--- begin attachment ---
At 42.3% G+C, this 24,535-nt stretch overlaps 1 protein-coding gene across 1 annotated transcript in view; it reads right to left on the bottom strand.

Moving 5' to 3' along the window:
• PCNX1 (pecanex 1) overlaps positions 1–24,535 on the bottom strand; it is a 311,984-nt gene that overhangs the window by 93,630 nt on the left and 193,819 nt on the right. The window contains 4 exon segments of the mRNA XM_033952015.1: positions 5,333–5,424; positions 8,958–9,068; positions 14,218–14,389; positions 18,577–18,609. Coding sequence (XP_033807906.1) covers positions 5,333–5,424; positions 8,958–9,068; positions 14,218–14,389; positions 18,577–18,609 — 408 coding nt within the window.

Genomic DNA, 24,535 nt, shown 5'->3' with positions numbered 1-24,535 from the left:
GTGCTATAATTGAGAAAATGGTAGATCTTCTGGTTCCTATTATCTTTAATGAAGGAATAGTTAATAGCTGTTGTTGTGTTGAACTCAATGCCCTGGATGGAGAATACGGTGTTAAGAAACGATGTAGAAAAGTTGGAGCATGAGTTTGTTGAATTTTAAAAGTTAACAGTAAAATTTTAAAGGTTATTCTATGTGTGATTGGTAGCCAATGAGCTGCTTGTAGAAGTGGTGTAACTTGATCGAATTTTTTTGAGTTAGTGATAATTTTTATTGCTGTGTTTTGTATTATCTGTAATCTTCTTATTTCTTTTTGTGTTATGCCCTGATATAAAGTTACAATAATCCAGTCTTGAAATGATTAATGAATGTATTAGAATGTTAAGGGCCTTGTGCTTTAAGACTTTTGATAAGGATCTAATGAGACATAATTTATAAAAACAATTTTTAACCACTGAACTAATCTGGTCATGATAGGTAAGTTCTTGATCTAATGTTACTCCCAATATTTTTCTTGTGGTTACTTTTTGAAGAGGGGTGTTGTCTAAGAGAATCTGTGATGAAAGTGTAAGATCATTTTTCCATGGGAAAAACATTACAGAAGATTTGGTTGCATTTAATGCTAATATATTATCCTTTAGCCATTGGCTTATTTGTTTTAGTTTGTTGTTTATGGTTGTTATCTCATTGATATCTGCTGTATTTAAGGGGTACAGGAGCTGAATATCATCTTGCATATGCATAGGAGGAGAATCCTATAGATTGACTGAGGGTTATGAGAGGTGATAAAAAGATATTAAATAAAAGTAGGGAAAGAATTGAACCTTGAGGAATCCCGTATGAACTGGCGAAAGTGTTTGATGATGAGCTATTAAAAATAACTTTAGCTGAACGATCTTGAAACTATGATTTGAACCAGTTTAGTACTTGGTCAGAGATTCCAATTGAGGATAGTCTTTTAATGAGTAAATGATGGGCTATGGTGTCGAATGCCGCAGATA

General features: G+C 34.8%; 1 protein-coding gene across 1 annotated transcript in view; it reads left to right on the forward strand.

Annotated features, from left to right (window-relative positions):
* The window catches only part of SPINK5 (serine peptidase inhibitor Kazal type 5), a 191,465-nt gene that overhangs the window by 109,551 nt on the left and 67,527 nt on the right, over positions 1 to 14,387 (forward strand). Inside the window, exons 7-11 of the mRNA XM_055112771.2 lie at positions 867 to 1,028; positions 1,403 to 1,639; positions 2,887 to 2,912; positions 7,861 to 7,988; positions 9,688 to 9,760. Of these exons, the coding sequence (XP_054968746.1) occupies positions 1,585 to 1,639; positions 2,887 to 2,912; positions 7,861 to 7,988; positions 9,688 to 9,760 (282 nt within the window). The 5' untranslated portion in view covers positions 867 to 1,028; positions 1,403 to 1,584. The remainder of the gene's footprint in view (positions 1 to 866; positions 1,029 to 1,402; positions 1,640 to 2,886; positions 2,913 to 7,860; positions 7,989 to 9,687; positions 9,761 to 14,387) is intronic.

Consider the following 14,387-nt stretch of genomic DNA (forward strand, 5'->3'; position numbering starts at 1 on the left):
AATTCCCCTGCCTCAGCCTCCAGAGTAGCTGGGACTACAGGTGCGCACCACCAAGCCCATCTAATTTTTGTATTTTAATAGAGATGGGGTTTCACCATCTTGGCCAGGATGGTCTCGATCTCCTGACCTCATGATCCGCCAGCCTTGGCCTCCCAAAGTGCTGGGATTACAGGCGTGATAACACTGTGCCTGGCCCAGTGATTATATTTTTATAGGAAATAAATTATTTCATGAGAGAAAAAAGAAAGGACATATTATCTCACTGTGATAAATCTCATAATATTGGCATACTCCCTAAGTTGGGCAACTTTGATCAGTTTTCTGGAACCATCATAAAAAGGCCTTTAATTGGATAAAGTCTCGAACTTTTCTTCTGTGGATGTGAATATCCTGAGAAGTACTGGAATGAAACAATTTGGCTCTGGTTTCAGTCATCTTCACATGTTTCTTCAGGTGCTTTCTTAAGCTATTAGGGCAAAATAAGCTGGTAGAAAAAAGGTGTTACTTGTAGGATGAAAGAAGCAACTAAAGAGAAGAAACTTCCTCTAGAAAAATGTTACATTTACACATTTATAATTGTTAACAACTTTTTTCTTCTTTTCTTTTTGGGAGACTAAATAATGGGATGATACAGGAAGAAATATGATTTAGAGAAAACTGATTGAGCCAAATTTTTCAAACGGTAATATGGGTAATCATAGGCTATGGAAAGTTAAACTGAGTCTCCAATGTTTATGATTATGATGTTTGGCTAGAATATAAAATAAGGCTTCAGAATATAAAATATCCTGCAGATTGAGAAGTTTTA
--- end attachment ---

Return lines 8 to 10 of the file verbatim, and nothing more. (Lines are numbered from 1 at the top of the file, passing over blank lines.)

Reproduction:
* The window catches only part of SPINK5 (serine peptidase inhibitor Kazal type 5), a 191,465-nt gene that overhangs the window by 109,551 nt on the left and 67,527 nt on the right, over positions 1 to 14,387 (forward strand). Inside the window, exons 7-11 of the mRNA XM_055112771.2 lie at positions 867 to 1,028; positions 1,403 to 1,639; positions 2,887 to 2,912; positions 7,861 to 7,988; positions 9,688 to 9,760. Of these exons, the coding sequence (XP_054968746.1) occupies positions 1,585 to 1,639; positions 2,887 to 2,912; positions 7,861 to 7,988; positions 9,688 to 9,760 (282 nt within the window). The 5' untranslated portion in view covers positions 867 to 1,028; positions 1,403 to 1,584. The remainder of the gene's footprint in view (positions 1 to 866; positions 1,029 to 1,402; positions 1,640 to 2,886; positions 2,913 to 7,860; positions 7,989 to 9,687; positions 9,761 to 14,387) is intronic.

Consider the following 14,387-nt stretch of genomic DNA (forward strand, 5'->3'; position numbering starts at 1 on the left):
AATTCCCCTGCCTCAGCCTCCAGAGTAGCTGGGACTACAGGTGCGCACCACCAAGCCCATCTAATTTTTGTATTTTAATAGAGATGGGGTTTCACCATCTTGGCCAGGATGGTCTCGATCTCCTGACCTCATGATCCGCCAGCCTTGGCCTCCCAAAGTGCTGGGATTACAGGCGTGATAACACTGTGCCTGGCCCAGTGATTATATTTTTATAGGAAATAAATTATTTCATGAGAGAAAAAAGAAAGGACATATTATCTCACTGTGATAAATCTCATAATATTGGCATACTCCCTAAGTTGGGCAACTTTGATCAGTTTTCTGGAACCATCATAAAAAGGCCTTTAATTGGATAAAGTCTCGAACTTTTCTTCTGTGGATGTGAATATCCTGAGAAGTACTGGAATGAAACAATTTGGCTCTGGTTTCAGTCATCTTCACATGTTTCTTCAGGTGCTTTCTTAAGCTATTAGGGCAAAATAAGCTGGTAGAAAAAAGGTGTTACTTGTAGGATGAAAGAAGCAACTAAAGAGAAGAAACTTCCTCTAGAAAAATGTTACATTTACACATTTATAATTGTTAACAACTTTTTTCTTCTTTTCTTTTTGGGAGACTAAATAATGGGATGATACAGGAAGAAATATGATTTAGAGAAAACTGATTGAGCCAAATTTTTCAAACGGTAATATGGGTAATCATAGGCTATGGAAAGTTAAACTGAGTCTCCAATGTTTATGATTATGATGTTTGGCTAGAATATAAAATAAGGCTTCAGAATATAAAATATCCTGCAGATTGAGAAGTTTTA